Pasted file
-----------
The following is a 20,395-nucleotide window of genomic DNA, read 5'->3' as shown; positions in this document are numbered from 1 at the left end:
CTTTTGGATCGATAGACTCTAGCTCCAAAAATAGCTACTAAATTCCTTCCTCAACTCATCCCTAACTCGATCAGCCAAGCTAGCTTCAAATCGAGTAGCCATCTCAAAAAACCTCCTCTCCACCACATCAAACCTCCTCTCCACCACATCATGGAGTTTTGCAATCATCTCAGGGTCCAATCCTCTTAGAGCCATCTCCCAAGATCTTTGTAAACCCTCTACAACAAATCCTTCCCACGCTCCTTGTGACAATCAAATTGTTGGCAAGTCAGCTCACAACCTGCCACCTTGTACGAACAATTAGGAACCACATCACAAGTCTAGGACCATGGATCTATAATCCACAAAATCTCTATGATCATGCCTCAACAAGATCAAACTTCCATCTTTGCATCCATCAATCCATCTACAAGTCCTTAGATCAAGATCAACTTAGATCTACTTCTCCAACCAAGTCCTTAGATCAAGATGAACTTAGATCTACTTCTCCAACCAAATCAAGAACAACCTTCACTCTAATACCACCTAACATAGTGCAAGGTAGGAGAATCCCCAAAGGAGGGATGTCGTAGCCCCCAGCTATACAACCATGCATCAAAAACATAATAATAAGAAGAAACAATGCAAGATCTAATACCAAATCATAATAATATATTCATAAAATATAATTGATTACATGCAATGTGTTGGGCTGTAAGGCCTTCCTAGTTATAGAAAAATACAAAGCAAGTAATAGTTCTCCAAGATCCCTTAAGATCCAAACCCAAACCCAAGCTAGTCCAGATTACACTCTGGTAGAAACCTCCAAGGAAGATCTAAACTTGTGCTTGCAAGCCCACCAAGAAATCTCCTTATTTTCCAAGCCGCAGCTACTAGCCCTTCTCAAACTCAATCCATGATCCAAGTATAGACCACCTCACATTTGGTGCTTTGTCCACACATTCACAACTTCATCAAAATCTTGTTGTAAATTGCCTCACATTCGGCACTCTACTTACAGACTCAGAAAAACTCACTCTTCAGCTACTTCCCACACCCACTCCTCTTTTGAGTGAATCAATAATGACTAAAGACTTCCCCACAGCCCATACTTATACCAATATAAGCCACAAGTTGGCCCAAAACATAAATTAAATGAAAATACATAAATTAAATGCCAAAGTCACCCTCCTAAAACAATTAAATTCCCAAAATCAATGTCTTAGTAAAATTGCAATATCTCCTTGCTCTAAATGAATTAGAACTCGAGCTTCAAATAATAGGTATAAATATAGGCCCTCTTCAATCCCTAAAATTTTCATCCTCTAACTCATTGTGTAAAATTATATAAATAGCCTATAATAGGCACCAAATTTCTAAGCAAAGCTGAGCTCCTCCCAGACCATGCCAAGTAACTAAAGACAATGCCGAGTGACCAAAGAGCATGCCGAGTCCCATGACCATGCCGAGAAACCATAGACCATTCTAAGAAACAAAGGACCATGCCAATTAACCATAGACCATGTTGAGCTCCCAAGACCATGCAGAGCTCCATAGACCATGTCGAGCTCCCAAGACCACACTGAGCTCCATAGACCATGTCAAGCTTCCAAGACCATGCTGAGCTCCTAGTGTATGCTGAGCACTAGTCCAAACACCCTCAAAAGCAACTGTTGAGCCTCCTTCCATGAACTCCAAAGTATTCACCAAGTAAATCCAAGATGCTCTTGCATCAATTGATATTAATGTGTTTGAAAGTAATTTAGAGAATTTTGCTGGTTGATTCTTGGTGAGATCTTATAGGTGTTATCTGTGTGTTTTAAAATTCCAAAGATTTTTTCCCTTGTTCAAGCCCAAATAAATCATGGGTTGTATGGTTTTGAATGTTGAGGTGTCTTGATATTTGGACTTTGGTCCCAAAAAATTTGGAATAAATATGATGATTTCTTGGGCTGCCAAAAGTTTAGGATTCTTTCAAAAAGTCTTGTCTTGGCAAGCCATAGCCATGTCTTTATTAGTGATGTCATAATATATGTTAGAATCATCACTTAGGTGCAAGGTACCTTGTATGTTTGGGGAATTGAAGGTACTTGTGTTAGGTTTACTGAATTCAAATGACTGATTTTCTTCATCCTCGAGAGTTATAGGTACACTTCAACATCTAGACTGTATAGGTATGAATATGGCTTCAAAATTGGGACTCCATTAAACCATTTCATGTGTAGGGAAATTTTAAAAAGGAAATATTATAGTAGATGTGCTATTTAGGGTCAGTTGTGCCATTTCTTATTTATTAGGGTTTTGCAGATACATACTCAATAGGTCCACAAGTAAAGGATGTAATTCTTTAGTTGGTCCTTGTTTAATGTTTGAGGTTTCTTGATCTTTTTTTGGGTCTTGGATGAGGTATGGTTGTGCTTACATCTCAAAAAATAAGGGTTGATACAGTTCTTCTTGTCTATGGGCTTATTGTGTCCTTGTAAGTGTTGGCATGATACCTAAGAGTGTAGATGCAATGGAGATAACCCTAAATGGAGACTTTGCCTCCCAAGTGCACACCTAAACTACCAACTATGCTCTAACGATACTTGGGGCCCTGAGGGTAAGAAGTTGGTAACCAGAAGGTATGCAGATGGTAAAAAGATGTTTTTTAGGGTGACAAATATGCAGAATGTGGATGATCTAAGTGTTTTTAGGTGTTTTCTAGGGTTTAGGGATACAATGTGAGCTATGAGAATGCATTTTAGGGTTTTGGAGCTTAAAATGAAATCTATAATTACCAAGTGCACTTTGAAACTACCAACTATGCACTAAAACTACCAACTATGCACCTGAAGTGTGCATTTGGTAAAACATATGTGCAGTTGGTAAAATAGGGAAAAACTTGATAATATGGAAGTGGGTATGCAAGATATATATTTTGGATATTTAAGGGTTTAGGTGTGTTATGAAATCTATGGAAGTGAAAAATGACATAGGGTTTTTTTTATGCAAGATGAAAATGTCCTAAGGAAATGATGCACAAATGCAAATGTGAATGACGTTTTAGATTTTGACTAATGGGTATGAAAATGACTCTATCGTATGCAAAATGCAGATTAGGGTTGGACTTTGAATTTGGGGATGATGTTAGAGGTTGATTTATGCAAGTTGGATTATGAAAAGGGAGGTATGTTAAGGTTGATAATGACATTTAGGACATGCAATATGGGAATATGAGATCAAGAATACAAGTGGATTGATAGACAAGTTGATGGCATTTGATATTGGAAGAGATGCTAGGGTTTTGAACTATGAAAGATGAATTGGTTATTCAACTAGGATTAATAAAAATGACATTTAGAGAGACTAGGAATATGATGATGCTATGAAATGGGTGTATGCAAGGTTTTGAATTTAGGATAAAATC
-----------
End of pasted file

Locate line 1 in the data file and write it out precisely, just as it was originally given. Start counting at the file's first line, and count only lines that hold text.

The following is a 20,395-nucleotide window of genomic DNA, read 5'->3' as shown; positions in this document are numbered from 1 at the left end: